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...And Prog Would Never Be the Same - 95%

Joseph_Leap, January 16th, 2010

My first exposure to Dream Theater was the now well-known single/solitary radio hit, Pull Me Under. After hearing it, I wasn't completely blown back on my ass, but I decided to order Images and Words anyway. This was (and still is) a great decision. This is one of those CDs that beyond a shadow of a doubt, forms such a precedent for a genre that legions of copycats are inevitably spawned. I'm talking influence on par with Reign In Blood, Altars of Madness, Keeper of the Seven Keys, and any other famous genre-definers you happen to love. IAW has become a genre standard for prog because it completely embodies everything prog is supposed to be: progressive.

Some would be willing to argue that this kind of "progression" begets cries of "pop" and "untrue metal" but I don't think this could be farther from the truth. True, you won't find Cannibal Corpse level brutality, or any kind of "faster means better" mentality, but you'll find something better: a time when Dream Theater wrote memorable and tight songs. GASP! Many say that keyboardist Kevin Moore was a large part of this level of unsurpassed songwriting this band used to be renowned for, and I'll side with them any day of the week. Never feeling a need to show off for 12 minutes on a 16 minute song, Moore knows how to make emotional key melodies that actually form a valid component of the music instead of substituting for lackluster songwriting. Apparently his sense of self-control and emotion seem to have rubbed off on the other band members, as they only really replicated this level of perfection once more on Awake.

Every member is in their top form, all contributing the best material they have to offer to make songs that maintain an abstract focus that you could only truly understand if you heard the album. Yes, there is still TONS of interplay between guitar, drums, and keys, but unlike on other albums where they became obsessed with technicality, every instrumentalist seems compelled to make you run the entire emotional spectrum in every song. Tracks like Pull Me Under, Another Day, Under A Glass Moon, Metropolis, and Learning To Live truly show this off, John Petrucci playing intricate riffs that dance on the border of wank, then rapidly swing back into you with full emotional impact, all within a matter of seconds. When an album has 9 songs with an average length around 7 minutes, this seems like it might get annoying or rambling, but it almost always feels too short. Oddly enough, I'm reminded of Bal-Sagoth's tendency to write 7 minute songs that feel like they're 3 minutes. It's enough to bring a tear to my eye knowing that DT will never make anything like this again.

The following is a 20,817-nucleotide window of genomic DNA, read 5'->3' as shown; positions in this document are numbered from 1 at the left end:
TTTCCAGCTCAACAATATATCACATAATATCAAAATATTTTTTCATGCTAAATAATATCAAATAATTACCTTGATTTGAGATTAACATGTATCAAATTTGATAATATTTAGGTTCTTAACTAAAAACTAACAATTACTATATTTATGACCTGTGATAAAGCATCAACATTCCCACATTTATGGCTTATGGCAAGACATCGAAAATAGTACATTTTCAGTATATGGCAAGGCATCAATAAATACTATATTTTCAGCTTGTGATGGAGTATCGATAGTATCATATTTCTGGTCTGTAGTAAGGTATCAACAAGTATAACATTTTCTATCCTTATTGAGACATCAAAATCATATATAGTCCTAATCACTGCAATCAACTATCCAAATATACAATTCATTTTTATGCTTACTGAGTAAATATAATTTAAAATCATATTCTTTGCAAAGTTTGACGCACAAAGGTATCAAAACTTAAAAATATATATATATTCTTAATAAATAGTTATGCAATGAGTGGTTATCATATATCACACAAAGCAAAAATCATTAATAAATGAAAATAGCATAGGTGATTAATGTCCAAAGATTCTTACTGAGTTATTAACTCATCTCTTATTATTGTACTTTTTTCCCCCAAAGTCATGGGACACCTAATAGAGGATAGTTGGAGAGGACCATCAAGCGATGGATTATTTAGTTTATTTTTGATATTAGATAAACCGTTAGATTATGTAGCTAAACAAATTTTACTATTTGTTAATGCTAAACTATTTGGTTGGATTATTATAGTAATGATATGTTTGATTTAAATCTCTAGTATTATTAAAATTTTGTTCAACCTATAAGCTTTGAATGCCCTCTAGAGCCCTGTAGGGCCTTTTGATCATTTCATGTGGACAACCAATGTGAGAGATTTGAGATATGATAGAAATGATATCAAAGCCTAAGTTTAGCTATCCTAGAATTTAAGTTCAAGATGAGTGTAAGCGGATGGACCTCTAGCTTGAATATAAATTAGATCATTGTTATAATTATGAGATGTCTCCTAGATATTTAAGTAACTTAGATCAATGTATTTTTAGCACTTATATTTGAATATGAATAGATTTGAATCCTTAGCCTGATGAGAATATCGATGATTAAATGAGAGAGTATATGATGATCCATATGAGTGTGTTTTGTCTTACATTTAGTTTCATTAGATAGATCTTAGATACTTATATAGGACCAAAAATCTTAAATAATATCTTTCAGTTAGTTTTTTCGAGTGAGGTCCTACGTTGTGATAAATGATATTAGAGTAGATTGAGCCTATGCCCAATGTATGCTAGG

I can't truly explain what this album sounds like, there's too much there (i.e. saxophone in Another Day, weird decomposing instrument collision in Metropolis, mood switches in Pull Me Under). However, I know you've heard at least a million prog bands who simply try to get by by attempting to replicate this album. Imagine the often aped sound, but played with a level of conviction and emotion not possible for the mere imitators to create.

One more thing: give the album several tries. I wasn't blown away by this or Awake on first listen; now that I've LISTENED to them a few times, I can't go more than a day without listening to one song off of either. This album is truly prog metal at its peak of originality and creativity.